This “hidden figure” is finally getting her due praise.
A “hidden figure” in the development of GPS technology has officially been honored for her work.Mathematician Dr. Gladys West was recognized for doing the computing responsible for creating the Geographical Positioning System, more commonly referred to as the GPS.
On December 6, the 87-year-old woman was inducted into the Air Force Space and Missile Pioneers Hall of Fame by the United States Air Force during a ceremony at the Pentagon.
The Alpha Kappa Alpha Sorority member, born in Dinwiddie County, Virginia, earned a full scholarship to Virginia State University after graduating high school at the top of her class. Gwen James, her sorority sister, told The Associated Press she discovered her longtime friend’s achievements when she was compiling a bio for senior members of the group.
“GPS has changed the lives of everyone forever,” James said. “There is not a segment of this global society — military, auto industry, cell phone industry, social media, parents, NASA, etc. — that does not utilize the Global Positioning System.”
Dr. West spent 42 years working on the naval base at Dahlgren, Virginia. During this time, she was one of the few women hired by the military to do advanced technological work. During the early 1960s, she was commissioned by the U.S. Naval Weapons Laboratory to support research around Pluto’s motion. From the mid-1970s to the 1980s, her computing work on a geodetic Earth model led to what became the first GPS orbit.
“This involved planning and executing several highly complex computer algorithms which have to analyze an enormous amount of data,” Ralph Neiman, her supervisor who recommended her for commendation in 1979, said. “You have used your knowledge of computer applications to accomplish this in an efficient and timely manner.”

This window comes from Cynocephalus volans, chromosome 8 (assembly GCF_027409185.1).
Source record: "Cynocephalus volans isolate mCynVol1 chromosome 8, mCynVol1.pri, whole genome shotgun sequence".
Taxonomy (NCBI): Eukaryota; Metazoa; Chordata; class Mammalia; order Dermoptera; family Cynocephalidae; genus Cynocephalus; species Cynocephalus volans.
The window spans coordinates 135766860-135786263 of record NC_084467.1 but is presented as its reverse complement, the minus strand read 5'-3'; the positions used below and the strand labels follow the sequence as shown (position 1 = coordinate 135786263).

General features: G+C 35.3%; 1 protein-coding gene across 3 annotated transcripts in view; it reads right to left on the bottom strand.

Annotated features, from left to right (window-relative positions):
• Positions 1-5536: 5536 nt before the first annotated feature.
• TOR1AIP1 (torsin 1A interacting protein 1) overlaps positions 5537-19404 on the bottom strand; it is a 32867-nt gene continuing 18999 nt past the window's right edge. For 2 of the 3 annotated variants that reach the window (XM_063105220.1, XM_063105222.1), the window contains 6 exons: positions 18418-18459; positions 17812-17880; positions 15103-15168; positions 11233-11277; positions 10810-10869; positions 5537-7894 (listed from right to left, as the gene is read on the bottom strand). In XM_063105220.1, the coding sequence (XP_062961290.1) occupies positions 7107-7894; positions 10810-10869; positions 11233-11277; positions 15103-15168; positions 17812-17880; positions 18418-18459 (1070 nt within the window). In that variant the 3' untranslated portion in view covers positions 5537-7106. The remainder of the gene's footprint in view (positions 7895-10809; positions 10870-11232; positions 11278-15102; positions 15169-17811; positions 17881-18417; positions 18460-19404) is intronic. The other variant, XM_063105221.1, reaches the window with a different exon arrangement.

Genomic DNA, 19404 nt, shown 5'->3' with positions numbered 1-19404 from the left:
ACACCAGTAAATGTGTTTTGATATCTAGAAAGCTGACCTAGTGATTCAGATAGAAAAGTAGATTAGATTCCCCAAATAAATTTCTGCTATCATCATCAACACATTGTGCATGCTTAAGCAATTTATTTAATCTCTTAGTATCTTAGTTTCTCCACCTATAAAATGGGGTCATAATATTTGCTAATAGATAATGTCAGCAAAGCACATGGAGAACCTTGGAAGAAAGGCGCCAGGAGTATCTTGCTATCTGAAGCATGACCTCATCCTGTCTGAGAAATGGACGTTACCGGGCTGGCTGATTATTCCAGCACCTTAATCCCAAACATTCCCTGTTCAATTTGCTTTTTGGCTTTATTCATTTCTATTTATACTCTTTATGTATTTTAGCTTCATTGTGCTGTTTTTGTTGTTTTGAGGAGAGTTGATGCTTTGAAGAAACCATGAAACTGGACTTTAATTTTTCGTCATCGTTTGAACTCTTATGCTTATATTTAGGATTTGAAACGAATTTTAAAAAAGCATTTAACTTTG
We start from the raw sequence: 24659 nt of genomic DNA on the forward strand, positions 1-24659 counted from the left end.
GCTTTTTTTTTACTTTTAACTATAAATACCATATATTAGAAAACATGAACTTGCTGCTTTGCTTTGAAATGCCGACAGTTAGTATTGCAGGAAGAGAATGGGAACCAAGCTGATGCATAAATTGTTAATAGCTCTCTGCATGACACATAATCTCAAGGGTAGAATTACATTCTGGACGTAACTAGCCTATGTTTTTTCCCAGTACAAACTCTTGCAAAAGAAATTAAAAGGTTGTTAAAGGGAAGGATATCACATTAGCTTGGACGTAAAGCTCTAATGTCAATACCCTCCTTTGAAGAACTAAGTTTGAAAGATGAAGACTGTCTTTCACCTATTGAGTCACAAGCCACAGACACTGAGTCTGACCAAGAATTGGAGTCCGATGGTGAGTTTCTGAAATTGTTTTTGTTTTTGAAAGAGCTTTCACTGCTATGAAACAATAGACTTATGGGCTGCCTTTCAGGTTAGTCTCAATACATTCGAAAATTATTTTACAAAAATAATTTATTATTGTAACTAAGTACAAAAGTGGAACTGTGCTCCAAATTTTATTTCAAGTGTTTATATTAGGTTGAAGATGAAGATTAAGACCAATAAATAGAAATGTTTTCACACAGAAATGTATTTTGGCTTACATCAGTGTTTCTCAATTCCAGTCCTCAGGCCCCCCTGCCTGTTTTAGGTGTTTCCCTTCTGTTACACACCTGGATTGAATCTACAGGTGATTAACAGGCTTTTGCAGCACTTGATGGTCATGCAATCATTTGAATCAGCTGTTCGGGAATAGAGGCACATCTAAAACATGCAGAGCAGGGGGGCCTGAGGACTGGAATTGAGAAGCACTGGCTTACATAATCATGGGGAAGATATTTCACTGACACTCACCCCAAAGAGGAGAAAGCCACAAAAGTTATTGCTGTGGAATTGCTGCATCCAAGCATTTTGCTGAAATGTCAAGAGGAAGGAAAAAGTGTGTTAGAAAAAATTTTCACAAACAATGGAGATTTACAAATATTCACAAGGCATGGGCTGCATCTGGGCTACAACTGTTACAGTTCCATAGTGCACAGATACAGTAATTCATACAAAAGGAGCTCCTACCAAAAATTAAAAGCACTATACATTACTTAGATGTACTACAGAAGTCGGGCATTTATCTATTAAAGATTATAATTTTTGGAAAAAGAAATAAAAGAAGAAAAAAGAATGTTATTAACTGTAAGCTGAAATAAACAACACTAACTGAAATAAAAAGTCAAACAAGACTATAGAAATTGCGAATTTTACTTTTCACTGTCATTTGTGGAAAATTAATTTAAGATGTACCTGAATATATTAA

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How one woman overcame adversity and found success in space.
Diana Trujillo has always looked to the stars.
Growing up in Colombia during the 1980s, a place and time known for its civil unrest, she would stargaze to escape from the danger in her country. “I knew there had to be something better than this,” she recalls, adding, “Somewhere better than where I was.”
Today, Trujillo oversees dozens of engineers and spearheads crucial projects, including a rover mission to Mars to explore the Gale Crater with one of the most technologically advanced rovers ever built.
We recently sat down with Trujillo to discuss resilience, the future of STEM (science, technology, engineering, mathematics), and her advice for thriving in a male-dominated industry. Here’s an excerpt of the conversation, edited and condensed for clarity:
Q:| You went from being a Hispanic immigrant who didn’t speak English to one of the country’s top female engineers. How did you turn what many would consider an adversity into an asset for your career?
It was an asset the whole time—I needed to decide how I would see it. My upbringing has taught me that you never give up. I’m not shy of asking what I want to do. I don’t run away from the problem; I run toward the problem. It’s something my peers find very valuable, because they know I’m going to grab any problem by the horns.
Q:| What’s been the biggest challenge in your career so far and what did you do to overcome it?
Honestly, the biggest challenge has been to get over myself. I often text my husband saying, “Oh, man, I’m in a meeting with 17 people and I’m the only girl.” So what if I’m the only girl? It doesn’t make me less capable. I’m all about having more women in the workforce, and having more women of color in the workforce. So, when there aren’t any other women in the room, I need to do my best and let other women in. If I’m too preoccupied about being the only one, I won’t perform.
Q:| What advice do you have for women to get over themselves, own a room, and own their place at the table?
It’s not about you; it’s about the goal. You need to focus on the goal. Nobody’s going to argue with you if your discussion is all about the goal. When the goal is bigger than you, it’s doesn’t matter who sets it because it’s for the greater good of the team.
Hyundai has shown off a small model of a car it says can activate robotic legs to walk at 3mph (5km/h) over rough terrain and also able to climb a 5ft (1.5m) wall and jump a 5ft gap.
The Hyundai Elevate could be useful for emergency rescues following natural disasters, Hyundai said.
It was part of a project exploring “beyond the range of wheels”, it added.
The concept has been in development for three years and was unveiled at the CES technology fair in Las Vegas.